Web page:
But I think the jury is still out on whether or not Johnson has the tactical nous to get the best out of these promising young players.

      • November 11th 2010 @ 8:20am
        Ben S said | November 11th 2010 @ 8:20am | ! Report

        You know, the tactical side is delivered by Smith, VC, or at least that’s what I’ve heard?! Johnson is more of the Dean Richards but with greater input, and the players seem to really respond to him from what I’ve read. He is a common sense kind of guy, and he knows his rugby. I think he’s the ideal character to work with younger players in the way that Woodward wasn’t. I’m more worried about Rowntree and the fact that Alred isn’t involved anymore.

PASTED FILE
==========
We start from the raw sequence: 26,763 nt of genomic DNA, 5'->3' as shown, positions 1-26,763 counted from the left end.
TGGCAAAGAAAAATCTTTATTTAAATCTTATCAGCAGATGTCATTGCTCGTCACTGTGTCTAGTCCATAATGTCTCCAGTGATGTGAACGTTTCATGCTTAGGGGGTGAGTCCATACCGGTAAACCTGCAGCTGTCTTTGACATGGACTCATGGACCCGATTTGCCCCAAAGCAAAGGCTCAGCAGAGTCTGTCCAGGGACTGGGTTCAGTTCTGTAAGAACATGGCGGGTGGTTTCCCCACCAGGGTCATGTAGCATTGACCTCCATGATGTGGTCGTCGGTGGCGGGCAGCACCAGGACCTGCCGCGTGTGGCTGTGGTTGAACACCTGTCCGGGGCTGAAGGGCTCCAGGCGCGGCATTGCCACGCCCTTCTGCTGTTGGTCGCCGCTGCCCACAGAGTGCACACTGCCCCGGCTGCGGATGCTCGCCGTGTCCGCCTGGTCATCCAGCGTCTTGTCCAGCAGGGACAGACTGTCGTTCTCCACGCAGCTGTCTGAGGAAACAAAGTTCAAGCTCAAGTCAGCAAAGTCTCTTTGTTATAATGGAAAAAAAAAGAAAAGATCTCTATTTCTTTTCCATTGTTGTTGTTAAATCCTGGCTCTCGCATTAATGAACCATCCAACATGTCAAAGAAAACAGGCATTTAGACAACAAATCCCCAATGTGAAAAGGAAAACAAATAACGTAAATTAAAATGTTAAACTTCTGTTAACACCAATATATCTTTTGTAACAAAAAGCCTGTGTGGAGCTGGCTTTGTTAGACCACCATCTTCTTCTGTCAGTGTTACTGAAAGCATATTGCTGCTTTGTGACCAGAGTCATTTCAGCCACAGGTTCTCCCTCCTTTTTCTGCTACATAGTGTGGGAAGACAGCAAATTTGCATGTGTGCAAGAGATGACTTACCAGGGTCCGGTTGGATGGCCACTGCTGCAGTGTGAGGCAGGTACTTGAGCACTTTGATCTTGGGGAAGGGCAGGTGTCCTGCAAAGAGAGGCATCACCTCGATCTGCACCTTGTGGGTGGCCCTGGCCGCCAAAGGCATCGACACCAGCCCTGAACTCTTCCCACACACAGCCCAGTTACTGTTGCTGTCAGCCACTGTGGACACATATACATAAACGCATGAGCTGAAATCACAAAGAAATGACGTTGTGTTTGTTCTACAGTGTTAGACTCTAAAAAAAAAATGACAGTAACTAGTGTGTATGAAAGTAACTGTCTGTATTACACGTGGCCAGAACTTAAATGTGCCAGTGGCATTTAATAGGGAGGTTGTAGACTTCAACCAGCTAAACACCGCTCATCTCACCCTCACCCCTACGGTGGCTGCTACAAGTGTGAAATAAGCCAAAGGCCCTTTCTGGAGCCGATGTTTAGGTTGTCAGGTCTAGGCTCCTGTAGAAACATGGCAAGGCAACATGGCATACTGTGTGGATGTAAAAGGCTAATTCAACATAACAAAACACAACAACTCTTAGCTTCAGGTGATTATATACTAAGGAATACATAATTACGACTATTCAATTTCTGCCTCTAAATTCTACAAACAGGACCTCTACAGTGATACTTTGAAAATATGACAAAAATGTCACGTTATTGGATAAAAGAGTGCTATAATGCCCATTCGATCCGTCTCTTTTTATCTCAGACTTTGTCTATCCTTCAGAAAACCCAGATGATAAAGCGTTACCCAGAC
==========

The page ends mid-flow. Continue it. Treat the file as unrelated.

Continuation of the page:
• Roar Guru

          November 11th 2010 @ 10:12am
          Rugby Fan said | November 11th 2010 @ 10:12am | ! Report

          Johnson has brought Alred back.

          • November 11th 2010 @ 9:55pm
            Ben S said | November 11th 2010 @ 9:55pm | ! Report

            Really? When RF?

            • Roar Guru

              November 11th 2010 @ 10:21pm
              Rugby Fan said | November 11th 2010 @ 10:21pm | ! Report

              MJ told a press gathering last week that Alred had joined England training sessions. It’s still unclear whether he’s formally replacing Jon Callard, or is on a consulting contract, but he’s back in some capacity and not just sneaking around at Wilkinson’s invitation.

              • November 11th 2010 @ 10:26pm
                Ben S said | November 11th 2010 @ 10:26pm | ! Report

                That’s good news. Since Alred left England’s kicking has been tres poor.

    • November 11th 2010 @ 7:50am
      chris said | November 11th 2010 @ 7:50am | ! Report